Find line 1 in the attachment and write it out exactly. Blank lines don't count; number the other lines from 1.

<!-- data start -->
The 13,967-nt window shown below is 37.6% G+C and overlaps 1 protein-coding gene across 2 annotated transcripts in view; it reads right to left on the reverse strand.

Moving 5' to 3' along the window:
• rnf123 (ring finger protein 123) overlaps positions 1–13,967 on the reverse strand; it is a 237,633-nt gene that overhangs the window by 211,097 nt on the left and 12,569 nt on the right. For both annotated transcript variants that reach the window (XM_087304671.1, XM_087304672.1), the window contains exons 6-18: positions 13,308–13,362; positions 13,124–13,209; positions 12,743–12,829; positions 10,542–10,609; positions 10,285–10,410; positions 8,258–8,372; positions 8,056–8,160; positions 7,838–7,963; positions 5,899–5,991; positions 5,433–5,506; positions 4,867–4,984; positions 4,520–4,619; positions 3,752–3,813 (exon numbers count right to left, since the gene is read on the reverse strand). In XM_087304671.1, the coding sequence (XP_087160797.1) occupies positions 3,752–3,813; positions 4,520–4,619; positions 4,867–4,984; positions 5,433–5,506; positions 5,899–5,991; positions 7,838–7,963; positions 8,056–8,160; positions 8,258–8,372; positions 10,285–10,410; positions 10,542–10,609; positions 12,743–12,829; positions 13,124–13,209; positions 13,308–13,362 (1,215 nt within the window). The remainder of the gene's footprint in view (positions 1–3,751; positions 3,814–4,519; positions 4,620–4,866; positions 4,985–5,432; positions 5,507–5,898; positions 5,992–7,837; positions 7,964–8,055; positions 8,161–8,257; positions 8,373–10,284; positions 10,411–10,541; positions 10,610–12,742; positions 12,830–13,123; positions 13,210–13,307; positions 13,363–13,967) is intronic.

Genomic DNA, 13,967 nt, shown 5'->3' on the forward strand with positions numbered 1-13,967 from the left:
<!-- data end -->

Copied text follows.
The 13,967-nt window shown below is 37.6% G+C and overlaps 1 protein-coding gene across 2 annotated transcripts in view; it reads right to left on the reverse strand.